While Parianos says that they established the business on their own without the assistance of any small business services, Price-Purnell says that without the help of the Armidale Chamber of Commerce she wouldn’t know where she was.
“The Chamber of Commerce is fantastic for that sort of thing, we’re quite lucky in Armidale. They run a series of training courses on different things. For example, Armidale is one of the first sites for the NBN so things like how to get connected and how to utilise new speeds. They also run fantastic networking events; there’s a monthly women in business breakfast where they have different speakers talking about how they find their experience as a woman in business. So things like that have been a real learning experience,” she says.
Treloar isn’t surprised that this kind of assistance is becoming available in the Evocities as they continue to grow. “The thing that’s important to understand is that these cities are all growing and growing quite well. When you look at the state average population growth being 1.1 percent last year, Orange, Tamworth and Bathurst had fairly good growth rates above the state average and in most instances above the coastal average.”
Not just business
Not being limited by time, traffic and more costly overheads means that many of these small businesses have the ability to give back to their new communities. Gillander’s bakery runs classes for the kids on Saturday mornings to encourage them to get into the kitchen and learn how to bake. “The local preschool wasn’t doing too well so we donated a percentage of the sales of our hot cross buns at Easter to them. Then later you see them come back to the bakery as a customer.
“We’re a community here in Wagga. It’s a city but it’s a community. A lot of people work for themselves and they have an understanding of that. So we have a lot of friends who, if you’re going through a hard situation you support each other. I know there’s competition but we’re still on good terms with each other,” Gillander explains.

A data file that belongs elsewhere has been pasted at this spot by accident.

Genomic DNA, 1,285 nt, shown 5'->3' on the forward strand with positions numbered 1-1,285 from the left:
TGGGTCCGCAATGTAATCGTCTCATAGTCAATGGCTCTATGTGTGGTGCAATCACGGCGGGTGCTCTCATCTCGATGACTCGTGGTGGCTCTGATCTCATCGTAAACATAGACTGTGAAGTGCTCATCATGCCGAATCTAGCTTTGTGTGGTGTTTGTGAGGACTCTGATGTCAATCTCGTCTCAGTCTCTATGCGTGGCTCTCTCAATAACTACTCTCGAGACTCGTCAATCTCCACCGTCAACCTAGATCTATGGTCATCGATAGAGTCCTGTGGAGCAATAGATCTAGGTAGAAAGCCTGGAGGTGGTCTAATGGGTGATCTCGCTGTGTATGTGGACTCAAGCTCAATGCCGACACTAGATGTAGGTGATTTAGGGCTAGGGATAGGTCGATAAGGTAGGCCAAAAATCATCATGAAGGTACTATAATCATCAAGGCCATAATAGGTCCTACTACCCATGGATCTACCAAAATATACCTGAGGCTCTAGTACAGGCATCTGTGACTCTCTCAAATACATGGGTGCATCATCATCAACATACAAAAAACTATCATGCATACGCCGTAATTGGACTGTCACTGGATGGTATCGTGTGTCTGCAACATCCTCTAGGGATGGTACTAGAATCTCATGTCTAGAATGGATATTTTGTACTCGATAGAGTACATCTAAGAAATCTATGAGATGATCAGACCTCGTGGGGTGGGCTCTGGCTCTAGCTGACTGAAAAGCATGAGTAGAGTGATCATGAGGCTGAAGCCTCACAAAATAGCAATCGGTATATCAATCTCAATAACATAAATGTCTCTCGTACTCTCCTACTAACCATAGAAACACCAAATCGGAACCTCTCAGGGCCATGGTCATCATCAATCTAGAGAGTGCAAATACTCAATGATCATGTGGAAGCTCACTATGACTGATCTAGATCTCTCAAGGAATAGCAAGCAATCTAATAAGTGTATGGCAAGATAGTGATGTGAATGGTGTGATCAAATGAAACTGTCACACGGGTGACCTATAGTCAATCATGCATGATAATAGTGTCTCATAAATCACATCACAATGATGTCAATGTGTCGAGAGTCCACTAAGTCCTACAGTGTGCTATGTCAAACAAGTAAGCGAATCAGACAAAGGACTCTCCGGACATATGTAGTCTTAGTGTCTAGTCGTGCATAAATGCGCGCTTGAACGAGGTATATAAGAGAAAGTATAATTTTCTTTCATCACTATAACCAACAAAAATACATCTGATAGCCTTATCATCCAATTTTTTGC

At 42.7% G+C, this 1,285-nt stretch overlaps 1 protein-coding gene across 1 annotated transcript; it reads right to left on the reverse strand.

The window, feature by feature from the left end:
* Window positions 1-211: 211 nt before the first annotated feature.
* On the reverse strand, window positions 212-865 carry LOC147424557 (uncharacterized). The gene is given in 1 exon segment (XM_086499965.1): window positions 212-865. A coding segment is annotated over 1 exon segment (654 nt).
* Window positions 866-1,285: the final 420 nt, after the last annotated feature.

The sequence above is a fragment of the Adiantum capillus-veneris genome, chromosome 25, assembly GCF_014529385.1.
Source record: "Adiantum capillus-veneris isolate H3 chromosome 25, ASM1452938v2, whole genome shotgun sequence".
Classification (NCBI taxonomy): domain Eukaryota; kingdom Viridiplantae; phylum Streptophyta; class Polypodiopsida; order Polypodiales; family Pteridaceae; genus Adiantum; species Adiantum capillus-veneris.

Parianos also tries to give back wherever he can. “We get the staff from regional cafes to work at our retail outlets for a four day induction and barista training, and then they go away with a really good skill set. Most other suppliers can’t offer that. That’s what sets us aside from the rest. We think outside the square, and think differently to the rest.”
Talking to these small business owners, it would seem that they’re all happily ensconced in their Evocities, with no plans of moving to a major capital any time soon. “There’s no way in the world that I would have been able to start up a business of the scale to compete in Sydney,” Price-Purnell says.
Parianos also definitely doesn’t regret the move. “There’s no way that we’d move back to the city. We still have a ten-year plan with the business. We’re looking at a glass ceiling now in terms of volume, and we don’t really want to exceed that. It’s enough to remain boutique and enough to remain as a quality supplier and retain some value with the brand. You see a lot of brands that move too big too quick and end up on every street corner, and the quality falls away. We’re trying to avoid that at all costs.”
With more small businesses being encouraged to make the move to these regional areas, if you’re thinking about getting your small business started, perhaps now is the time to look to an Evocity for a new beginning.